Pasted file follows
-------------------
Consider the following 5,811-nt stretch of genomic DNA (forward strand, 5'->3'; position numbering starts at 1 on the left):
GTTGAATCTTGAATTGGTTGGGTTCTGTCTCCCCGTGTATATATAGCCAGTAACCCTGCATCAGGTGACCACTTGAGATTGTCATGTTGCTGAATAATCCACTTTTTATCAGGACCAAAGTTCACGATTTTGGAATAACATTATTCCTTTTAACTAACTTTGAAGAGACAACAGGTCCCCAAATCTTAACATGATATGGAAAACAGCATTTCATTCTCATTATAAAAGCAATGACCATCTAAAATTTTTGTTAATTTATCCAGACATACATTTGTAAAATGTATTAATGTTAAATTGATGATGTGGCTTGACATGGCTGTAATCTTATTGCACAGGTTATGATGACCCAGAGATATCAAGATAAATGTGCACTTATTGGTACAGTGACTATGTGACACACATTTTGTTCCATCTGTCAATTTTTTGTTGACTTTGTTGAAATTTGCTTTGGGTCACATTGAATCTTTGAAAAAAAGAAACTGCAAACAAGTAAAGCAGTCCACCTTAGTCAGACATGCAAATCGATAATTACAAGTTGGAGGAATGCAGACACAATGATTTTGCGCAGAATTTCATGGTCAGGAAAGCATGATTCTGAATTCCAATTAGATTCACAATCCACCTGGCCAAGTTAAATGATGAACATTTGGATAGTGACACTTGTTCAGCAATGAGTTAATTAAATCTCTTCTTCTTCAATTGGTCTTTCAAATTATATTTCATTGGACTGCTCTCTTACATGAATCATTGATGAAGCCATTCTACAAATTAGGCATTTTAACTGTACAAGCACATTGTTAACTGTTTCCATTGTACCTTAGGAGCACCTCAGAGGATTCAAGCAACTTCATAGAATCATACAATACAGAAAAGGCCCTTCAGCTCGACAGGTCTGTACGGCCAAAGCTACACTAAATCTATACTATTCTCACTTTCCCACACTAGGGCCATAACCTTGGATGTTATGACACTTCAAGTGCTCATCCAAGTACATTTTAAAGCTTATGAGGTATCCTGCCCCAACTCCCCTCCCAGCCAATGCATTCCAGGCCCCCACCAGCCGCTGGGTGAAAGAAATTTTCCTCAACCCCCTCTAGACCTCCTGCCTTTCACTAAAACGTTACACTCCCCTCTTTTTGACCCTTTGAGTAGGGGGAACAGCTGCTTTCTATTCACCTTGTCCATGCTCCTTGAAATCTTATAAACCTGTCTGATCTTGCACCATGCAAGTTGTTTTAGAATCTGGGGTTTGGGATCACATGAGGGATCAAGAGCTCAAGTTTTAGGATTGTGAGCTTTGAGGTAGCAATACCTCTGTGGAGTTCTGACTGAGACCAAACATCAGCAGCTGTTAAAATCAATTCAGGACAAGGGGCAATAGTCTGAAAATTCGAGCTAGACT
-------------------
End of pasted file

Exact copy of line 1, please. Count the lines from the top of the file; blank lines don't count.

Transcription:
Consider the following 5,811-nt stretch of genomic DNA (forward strand, 5'->3'; position numbering starts at 1 on the left):